25 Jul 2007

Caring for artworks

(By Nalini S Malaviya)

With mega bucks involved, it is important to take care of one’s artworks to safeguard their investment potential. A badly preserved work of art - for instance with faded paint, crease marks, torn edges, holes, or any other kind of damage will reflect in its resale price. These days, artists too are more quality-conscious and are ensuring that the quality of art materials they use meet international standards, which are likely to withstand normal wear and tear due to ageing and exposure to common environmental elements.

Comparatively speaking, oil and acrylic paintings are easier to maintain, whereas paintings and sketches done on paper need to be preserved carefully to avoid damaging them. Most artists now use a good quality acid-free paper to work on, but there is no harm in confirming this with the art gallery or dealer. On your part you can ensure that the framing is done from a good framer who uses the best quality materials in terms of mat, backing board, wood frame and the acrylic or glass cover. It is important that the mat used should be acid-free, since poor quality mats will yellow with age and also become brittle over time, which in turn can affect the painting or drawing. The framer should make sure that the backing board is also of superior quality and will hold the artwork rigidly in place. It is advised that the glass or acrylic front should not be touching the artwork. Also, good quality hardware in the frame and to hang it on the wall will help increase the life of the artwork. As with any artwork, make sure there is a constant temperature in that space, as paper works are even more susceptible to fading due to too much sunlight. Excessive humidity can cause growth of moulds or the paper could wrinkle. Focus or spotlighting is very popular in highlighting art but these can also cause over-heating. Also, ultraviolet rays are known to damage artworks. There are glass fronts available that will filter these rays. All this means spending more money, but then in the long run it is important to conserve and preserve your artwork to ensure their investment value is protected.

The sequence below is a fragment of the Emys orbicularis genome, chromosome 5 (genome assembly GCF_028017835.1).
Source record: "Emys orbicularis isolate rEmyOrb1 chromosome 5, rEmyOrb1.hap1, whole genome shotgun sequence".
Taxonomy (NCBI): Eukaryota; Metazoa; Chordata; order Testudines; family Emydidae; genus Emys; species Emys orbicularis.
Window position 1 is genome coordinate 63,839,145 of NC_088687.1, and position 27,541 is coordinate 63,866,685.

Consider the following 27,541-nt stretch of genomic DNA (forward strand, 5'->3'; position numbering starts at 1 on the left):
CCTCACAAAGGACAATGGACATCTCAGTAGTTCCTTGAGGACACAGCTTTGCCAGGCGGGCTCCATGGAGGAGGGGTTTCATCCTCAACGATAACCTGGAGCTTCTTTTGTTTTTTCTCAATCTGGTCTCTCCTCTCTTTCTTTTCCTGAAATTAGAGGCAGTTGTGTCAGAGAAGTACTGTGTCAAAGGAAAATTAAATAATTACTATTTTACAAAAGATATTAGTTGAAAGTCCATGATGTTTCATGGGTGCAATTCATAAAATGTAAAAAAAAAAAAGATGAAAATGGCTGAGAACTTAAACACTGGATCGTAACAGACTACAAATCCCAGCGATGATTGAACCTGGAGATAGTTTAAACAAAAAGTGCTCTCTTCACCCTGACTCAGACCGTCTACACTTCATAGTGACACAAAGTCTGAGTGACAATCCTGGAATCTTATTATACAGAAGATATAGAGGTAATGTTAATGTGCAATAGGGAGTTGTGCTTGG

(Published in Financial Times)

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